Wednesday, November 09, 2005Tanjung Kapor (he does not have his own blog yet) in his comment to my last post touched on mazhab (Islamic Schools of Thought) which, in turn, elicited spirited response from Atok and Anisah.
There are four major mazhabs for the Sunnis namely Hanafi, Maliki, Hambali and Shafie. Most Muslims in Malaysia adopted the Shafie mazhab. For the Shiites, there are three major mazhabs : Jaafari, Zaydi and Ismaili. I am ignorant of the first two Shiite mazhabs and I only know that Aga Khan and his equally famous descendants are from the Ismaili mazhab. I have come across people describing mazhabs as sects. While the meaning is right
A group of people forming a distinct unit within a larger group by virtue of certain refinements or distinctions of belief or practice.
A religious body, especially one that has separated from a larger denomination.
A faction united by common interests or beliefs
I would rather not use sects because it has the connotation of a breakaway group, deviating from the main body. Islamic mazhabs do not differ as far as the basic tenets of Islam are concerned. They only differ in minor matters (furu’) and it is a matter of interpretation. After the passing of the Prophet (pbuh) there was no single person to refer to and the ulamas (learned persons) had to refer to the Quran and Hadith to make a ruling.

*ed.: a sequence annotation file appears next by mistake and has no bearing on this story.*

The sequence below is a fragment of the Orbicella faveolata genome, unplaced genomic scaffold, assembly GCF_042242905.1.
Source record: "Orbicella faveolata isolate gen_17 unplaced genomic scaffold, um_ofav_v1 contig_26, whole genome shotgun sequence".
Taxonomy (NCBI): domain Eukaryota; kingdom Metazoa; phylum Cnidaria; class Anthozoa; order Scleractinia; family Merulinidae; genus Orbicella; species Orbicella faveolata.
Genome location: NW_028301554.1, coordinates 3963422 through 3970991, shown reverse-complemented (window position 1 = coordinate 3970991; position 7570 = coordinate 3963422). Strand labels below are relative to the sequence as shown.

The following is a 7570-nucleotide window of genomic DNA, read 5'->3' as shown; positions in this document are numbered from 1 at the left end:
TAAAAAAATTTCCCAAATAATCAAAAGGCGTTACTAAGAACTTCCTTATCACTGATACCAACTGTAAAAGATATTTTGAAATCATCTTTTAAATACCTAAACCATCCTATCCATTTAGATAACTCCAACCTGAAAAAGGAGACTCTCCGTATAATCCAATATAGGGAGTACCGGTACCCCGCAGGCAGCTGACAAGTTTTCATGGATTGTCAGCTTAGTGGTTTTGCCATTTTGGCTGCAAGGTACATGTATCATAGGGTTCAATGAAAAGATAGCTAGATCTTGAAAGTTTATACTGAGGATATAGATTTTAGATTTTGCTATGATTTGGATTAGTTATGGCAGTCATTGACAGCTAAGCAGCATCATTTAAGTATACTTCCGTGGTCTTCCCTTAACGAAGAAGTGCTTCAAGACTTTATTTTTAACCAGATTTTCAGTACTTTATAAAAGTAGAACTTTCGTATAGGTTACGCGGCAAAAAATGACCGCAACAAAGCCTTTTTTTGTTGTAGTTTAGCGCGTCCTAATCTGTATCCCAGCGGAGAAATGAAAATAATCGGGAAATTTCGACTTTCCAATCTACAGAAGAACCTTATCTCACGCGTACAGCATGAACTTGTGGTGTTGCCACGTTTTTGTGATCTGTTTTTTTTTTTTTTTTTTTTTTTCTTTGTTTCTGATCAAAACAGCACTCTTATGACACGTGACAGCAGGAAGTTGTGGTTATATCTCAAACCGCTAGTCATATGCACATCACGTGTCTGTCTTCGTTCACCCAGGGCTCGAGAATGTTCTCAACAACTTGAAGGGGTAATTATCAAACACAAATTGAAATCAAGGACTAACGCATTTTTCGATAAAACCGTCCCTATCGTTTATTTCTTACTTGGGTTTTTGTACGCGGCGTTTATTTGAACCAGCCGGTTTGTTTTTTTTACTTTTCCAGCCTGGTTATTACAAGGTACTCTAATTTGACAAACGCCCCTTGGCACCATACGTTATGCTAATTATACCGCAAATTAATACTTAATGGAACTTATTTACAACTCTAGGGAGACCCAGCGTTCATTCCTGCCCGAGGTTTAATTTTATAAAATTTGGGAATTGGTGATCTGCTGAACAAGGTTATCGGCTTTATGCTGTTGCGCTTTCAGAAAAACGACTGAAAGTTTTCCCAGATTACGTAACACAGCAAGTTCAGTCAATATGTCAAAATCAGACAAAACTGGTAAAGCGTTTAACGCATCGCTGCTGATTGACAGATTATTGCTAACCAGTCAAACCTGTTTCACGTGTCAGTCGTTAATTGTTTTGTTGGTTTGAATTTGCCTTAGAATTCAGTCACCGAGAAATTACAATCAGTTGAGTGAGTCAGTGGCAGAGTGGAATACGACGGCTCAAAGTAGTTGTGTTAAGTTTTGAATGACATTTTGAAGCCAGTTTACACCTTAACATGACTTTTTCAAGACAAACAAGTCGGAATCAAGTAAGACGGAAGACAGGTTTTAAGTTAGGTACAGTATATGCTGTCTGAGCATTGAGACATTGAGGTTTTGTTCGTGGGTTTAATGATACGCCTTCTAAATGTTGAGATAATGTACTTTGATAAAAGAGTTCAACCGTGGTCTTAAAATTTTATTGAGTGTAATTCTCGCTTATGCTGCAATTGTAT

When Islam spread to the four corners of the world, the basic tenets remained unchanged although Islam was practiced according the culture of the land. So, in some places, budu is makruh (frowned upon), peacocks are forbidden as food and Qunut (the doa in the Dawn Prayer) is regarded as bidaah (an innovation, hence not allowed.) The ulamas of the various mazhabs would debate until the cows come home on their pronouncements because they would have their interperations on the subjects based on the Quran and Hadis.
I remember when I was young the ladies around my kampong grumbling that they cannot perm their hair because it is haram according to their guru. Probably what their guru taught them was not to look or dress like the kafiruns (Unbelievers).
Even though there is unity in diversity, I wish the ulamas of the world can sit down and decide once and for all the petty differences.. For now, let us not forget that even though qunut is required in some mazhab and not required in others, we must all still pray subuh diligently. And less of the elephant subuh, if possible. InsyaAllah.